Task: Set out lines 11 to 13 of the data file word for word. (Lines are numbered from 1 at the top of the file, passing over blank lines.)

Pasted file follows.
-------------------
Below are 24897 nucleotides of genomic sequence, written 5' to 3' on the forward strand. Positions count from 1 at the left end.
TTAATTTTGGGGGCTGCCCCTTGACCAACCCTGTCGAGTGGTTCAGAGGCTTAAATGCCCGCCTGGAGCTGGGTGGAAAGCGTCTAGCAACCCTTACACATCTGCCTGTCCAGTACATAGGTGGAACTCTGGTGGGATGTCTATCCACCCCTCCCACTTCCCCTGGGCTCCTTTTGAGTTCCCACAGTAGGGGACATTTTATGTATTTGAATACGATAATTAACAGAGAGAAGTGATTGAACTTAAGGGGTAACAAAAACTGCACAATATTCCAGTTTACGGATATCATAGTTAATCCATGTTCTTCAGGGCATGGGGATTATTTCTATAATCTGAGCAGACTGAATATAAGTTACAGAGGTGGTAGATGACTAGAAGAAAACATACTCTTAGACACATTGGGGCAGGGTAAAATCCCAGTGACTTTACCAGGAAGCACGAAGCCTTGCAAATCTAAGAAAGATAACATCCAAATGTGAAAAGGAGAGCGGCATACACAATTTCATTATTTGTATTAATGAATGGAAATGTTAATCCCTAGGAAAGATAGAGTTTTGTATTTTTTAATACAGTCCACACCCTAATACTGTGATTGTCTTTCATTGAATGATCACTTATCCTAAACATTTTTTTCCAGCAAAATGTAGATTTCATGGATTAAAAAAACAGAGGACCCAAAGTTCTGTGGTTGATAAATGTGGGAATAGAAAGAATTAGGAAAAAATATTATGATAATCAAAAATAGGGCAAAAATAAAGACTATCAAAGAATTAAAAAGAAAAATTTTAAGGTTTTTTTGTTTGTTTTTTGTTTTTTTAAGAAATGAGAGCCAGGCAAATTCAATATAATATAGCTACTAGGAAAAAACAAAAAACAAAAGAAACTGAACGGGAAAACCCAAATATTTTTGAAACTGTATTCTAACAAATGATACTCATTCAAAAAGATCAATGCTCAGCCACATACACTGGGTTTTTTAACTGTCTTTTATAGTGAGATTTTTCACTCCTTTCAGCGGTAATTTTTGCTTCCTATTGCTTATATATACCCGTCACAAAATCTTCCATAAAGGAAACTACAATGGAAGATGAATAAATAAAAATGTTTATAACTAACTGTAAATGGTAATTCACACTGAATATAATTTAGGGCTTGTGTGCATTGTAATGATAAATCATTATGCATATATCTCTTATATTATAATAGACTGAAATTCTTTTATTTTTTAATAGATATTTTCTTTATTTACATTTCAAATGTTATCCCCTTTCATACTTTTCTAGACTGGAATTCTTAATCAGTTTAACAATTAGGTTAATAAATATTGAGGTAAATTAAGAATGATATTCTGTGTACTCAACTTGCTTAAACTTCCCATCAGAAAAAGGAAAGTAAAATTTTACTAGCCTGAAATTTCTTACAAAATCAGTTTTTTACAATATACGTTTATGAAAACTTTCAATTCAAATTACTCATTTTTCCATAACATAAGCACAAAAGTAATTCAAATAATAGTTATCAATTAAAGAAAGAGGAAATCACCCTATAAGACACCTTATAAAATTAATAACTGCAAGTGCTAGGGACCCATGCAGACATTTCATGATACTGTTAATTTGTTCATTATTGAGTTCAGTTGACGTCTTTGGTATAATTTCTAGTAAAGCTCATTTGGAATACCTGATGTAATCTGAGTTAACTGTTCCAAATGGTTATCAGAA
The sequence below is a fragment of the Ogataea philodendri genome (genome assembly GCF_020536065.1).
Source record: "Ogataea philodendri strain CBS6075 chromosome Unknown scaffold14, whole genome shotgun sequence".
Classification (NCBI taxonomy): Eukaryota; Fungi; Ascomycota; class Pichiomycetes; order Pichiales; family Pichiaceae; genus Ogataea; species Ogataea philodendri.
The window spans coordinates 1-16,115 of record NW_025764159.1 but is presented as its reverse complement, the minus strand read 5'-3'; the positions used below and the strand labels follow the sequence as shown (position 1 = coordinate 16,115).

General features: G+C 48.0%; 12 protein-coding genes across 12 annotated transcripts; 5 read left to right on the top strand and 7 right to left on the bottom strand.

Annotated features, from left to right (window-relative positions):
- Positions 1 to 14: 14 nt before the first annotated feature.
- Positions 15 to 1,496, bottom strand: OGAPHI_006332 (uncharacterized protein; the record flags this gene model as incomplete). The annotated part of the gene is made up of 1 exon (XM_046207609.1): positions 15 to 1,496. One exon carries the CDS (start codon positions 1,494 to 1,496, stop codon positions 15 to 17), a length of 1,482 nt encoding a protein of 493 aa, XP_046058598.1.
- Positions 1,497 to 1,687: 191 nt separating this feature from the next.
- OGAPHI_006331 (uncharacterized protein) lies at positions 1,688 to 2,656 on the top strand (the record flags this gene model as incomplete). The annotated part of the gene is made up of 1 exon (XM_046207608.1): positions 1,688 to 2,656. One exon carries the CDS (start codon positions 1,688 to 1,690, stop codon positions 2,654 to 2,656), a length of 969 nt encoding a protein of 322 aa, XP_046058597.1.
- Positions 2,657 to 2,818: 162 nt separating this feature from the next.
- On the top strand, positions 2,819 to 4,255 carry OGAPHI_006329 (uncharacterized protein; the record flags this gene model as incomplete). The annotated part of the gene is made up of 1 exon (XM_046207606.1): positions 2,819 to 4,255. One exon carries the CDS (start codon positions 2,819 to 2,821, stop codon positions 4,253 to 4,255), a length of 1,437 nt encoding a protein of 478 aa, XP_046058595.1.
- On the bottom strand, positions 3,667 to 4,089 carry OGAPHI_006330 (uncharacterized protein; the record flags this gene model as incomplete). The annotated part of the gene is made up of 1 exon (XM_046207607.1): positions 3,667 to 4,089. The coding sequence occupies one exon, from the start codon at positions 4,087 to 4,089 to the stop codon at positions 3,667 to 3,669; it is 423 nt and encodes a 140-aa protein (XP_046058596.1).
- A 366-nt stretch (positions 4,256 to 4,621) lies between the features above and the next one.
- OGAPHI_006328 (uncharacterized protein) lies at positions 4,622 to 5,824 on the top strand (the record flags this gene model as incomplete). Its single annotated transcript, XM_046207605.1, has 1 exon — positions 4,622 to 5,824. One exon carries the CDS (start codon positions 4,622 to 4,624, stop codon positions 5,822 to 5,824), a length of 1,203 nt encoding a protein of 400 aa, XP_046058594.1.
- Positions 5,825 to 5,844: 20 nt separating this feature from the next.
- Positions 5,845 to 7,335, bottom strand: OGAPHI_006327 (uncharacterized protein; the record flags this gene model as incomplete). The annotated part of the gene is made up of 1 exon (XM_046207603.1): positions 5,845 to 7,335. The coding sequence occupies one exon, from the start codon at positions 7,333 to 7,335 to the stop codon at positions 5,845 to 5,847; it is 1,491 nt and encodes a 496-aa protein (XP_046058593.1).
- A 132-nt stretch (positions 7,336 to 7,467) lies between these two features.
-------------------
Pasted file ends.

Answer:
- Positions 1,497 to 1,687: 191 nt separating this feature from the next.
- OGAPHI_006331 (uncharacterized protein) lies at positions 1,688 to 2,656 on the top strand (the record flags this gene model as incomplete). The annotated part of the gene is made up of 1 exon (XM_046207608.1): positions 1,688 to 2,656. One exon carries the CDS (start codon positions 1,688 to 1,690, stop codon positions 2,654 to 2,656), a length of 969 nt encoding a protein of 322 aa, XP_046058597.1.
- Positions 2,657 to 2,818: 162 nt separating this feature from the next.